As for inflation, I’ve been surprised at how high inflation has gotten, and I’m reluctant to make a new prediction that will probably look dumb a year from now. So I’ll just note that markets currently expect inflation to be 2.4 percent over the next five years and 2.3 percent over the next ten years. If I had a gun to my head, that’s the forecast I’d make. However, I can easily imagine it being significantly wrong in either direction.
Why I’m not worried about the robot apocalypse
Walter Frick (check out his economic forecasting newsletter) asks: “What do you think about the topic of AI safety? A seemingly growing number of prominent people are worried that AI poses a massive risk to humanity's future—not just because of biased algorithms or technology-induced unemployment but because they worry AI will take over / run amok / turn us all into paperclips. Do you share these concerns?”
I think AI safety advocates dramatically overrate the value of intelligence for achieving power. The smartest people on the planet usually don’t have a significant amount of power—they’re more likely to be college professors or novelists than CEOs or members of Congress.
Think back to the Manhattan project: in the late 1930s, some of the world’s smartest physicists realized that it would be possible to build an atomic bomb. But their next step wasn’t to build a bomb in their garage so they could personally take over the world. That wasn’t an option because it took a lot more than raw intelligence to build a bomb. It took thousands of workers and millions of dollars of investment—resources on a scale that only the federal government could mobilize.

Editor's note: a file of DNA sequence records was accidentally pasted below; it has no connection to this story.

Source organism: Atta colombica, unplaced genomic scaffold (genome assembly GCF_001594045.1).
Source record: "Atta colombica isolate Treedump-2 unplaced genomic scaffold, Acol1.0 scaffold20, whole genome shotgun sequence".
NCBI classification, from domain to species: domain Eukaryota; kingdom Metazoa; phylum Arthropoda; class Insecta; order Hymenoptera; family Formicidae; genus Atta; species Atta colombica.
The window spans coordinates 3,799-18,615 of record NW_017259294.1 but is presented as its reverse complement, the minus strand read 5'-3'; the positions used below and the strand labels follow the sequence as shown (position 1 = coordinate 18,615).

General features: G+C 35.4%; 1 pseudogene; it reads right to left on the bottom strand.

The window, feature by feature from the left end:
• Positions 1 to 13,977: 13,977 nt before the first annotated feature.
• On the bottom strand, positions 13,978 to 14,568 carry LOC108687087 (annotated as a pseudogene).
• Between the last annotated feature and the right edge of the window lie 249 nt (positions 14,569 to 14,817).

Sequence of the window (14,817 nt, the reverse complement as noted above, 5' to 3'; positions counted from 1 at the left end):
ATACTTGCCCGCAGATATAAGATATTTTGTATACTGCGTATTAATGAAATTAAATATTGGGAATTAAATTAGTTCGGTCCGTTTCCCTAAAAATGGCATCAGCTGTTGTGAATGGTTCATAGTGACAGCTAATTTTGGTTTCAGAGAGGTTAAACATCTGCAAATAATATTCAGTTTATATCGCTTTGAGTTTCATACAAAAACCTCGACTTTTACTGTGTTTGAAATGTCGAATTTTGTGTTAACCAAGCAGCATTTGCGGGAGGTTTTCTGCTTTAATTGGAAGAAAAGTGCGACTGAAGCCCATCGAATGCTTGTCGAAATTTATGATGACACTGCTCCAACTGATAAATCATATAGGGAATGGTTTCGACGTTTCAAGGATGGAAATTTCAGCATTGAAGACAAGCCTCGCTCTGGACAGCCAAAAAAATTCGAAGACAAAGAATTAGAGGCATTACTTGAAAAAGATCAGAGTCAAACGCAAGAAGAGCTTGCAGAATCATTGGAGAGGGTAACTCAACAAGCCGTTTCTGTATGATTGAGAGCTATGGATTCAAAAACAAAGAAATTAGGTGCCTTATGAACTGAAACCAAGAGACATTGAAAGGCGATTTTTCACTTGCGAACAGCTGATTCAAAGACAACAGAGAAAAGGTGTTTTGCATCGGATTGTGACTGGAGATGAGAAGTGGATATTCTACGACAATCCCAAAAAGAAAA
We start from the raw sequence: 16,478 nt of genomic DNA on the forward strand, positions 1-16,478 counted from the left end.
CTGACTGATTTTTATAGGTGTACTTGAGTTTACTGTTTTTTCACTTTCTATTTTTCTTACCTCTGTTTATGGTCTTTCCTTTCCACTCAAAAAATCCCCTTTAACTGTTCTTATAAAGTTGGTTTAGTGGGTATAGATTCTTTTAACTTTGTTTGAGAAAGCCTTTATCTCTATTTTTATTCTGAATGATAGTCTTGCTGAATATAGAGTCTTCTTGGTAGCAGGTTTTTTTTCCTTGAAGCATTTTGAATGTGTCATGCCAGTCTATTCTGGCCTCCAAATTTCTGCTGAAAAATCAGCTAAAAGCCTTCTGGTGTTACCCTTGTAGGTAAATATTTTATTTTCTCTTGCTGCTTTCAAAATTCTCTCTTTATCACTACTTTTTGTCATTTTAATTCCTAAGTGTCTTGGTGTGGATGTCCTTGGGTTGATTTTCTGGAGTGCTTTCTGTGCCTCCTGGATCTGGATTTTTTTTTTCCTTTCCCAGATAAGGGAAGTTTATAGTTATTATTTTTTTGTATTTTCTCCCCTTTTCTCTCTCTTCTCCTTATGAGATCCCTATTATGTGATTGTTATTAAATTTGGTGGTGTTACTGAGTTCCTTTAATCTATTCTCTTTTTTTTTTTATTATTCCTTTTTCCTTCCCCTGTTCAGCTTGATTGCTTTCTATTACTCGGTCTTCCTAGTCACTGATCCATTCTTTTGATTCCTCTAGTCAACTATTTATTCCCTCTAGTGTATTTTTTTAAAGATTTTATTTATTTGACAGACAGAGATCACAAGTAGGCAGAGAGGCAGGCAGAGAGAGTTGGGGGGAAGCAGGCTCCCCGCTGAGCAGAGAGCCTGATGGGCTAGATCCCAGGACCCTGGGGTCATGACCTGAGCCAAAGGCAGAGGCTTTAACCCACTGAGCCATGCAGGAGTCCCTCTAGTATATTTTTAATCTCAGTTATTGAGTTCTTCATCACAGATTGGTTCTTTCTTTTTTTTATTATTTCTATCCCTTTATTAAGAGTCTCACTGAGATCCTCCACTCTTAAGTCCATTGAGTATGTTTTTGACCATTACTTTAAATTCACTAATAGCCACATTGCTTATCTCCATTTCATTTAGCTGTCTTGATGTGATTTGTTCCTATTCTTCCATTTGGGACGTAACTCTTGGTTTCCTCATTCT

I think the same basic point applies to a hypothetical super-intelligent AI. Any plan for world domination is going to require command over physical resources so the AI can build a robot army or hypersonic missiles or whatever. But if an AI starts hiring thousands of people to build killer robots, the rest of us will notice and put a stop to it—by force if necessary—long before the project gets far enough to pose a serious threat.
And without assistance manipulating the physical world, there’s just not that much a super-intelligent AI can accomplish. Here’s another way to see this: The US government has thousands of brilliant hackers who spend all their time trying to figure out how to do things like sabotage Iran’s nuclear program.
If the NSA had a larger or smarter workforce, it could probably accomplish more attacks like this and cause more headaches for the Iranian government. But no matter how many brilliant hackers the NSA hires, it’s never going to be able to take over Iran by purely electronic means. To do that you’d need a lot of “boots on the ground.”
A super-intelligent AI seeking to take over the world would face this same kind of practical constraint. It could certainly cause chaos by taking down websites and financial networks. Maybe it could trigger malfunctions at power plants and factories. But the power to annoy and inconvenience people is far short of the power to gain control in the physical world.
I think AI safety advocates would say that my argument might apply to humans with ordinary intelligence, but not to systems with super intelligence. But this just seems like magical thinking. If Albert Einstein had been ten times smarter (whatever that means), he still wouldn’t have been able to build an A-bomb. Even “super-intelligent” NSA hackers wouldn’t be able to topple the Iranian government from their desks in Fort Meade. Intelligence can be quite useful, but most problems can’t be solved with intelligence alone.